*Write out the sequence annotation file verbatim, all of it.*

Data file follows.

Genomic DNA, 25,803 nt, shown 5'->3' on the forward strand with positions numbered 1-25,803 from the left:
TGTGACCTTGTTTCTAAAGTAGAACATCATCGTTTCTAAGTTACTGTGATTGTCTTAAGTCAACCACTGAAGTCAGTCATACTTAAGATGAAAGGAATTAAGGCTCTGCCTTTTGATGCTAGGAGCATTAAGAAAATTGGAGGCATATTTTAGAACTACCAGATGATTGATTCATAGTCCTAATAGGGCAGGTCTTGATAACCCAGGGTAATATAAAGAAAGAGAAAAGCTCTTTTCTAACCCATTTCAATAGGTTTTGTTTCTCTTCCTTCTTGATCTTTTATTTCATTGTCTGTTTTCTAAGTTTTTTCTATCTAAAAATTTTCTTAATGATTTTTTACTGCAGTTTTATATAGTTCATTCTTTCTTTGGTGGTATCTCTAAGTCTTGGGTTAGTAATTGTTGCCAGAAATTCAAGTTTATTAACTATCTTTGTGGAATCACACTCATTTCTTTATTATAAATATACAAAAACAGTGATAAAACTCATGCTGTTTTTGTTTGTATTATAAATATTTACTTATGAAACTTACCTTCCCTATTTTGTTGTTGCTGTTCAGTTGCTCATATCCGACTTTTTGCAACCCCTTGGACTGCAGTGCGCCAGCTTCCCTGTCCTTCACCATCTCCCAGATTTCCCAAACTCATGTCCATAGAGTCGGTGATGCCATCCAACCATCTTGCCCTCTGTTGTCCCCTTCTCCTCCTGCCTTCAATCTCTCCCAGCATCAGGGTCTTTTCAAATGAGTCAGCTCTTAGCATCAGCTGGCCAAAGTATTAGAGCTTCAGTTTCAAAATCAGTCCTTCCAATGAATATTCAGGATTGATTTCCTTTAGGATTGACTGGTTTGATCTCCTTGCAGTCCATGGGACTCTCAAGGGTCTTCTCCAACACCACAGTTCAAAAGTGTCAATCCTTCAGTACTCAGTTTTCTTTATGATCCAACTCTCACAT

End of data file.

Genomic DNA, 25,803 nt, shown 5'->3' on the forward strand with positions numbered 1-25,803 from the left:
TGTGACCTTGTTTCTAAAGTAGAACATCATCGTTTCTAAGTTACTGTGATTGTCTTAAGTCAACCACTGAAGTCAGTCATACTTAAGATGAAAGGAATTAAGGCTCTGCCTTTTGATGCTAGGAGCATTAAGAAAATTGGAGGCATATTTTAGAACTACCAGATGATTGATTCATAGTCCTAATAGGGCAGGTCTTGATAACCCAGGGTAATATAAAGAAAGAGAAAAGCTCTTTTCTAACCCATTTCAATAGGTTTTGTTTCTCTTCCTTCTTGATCTTTTATTTCATTGTCTGTTTTCTAAGTTTTTTCTATCTAAAAATTTTCTTAATGATTTTTTACTGCAGTTTTATATAGTTCATTCTTTCTTTGGTGGTATCTCTAAGTCTTGGGTTAGTAATTGTTGCCAGAAATTCAAGTTTATTAACTATCTTTGTGGAATCACACTCATTTCTTTATTATAAATATACAAAAACAGTGATAAAACTCATGCTGTTTTTGTTTGTATTATAAATATTTACTTATGAAACTTACCTTCCCTATTTTGTTGTTGCTGTTCAGTTGCTCATATCCGACTTTTTGCAACCCCTTGGACTGCAGTGCGCCAGCTTCCCTGTCCTTCACCATCTCCCAGATTTCCCAAACTCATGTCCATAGAGTCGGTGATGCCATCCAACCATCTTGCCCTCTGTTGTCCCCTTCTCCTCCTGCCTTCAATCTCTCCCAGCATCAGGGTCTTTTCAAATGAGTCAGCTCTTAGCATCAGCTGGCCAAAGTATTAGAGCTTCAGTTTCAAAATCAGTCCTTCCAATGAATATTCAGGATTGATTTCCTTTAGGATTGACTGGTTTGATCTCCTTGCAGTCCATGGGACTCTCAAGGGTCTTCTCCAACACCACAGTTCAAAAGTGTCAATCCTTCAGTACTCAGTTTTCTTTATGATCCAACTCTCACAT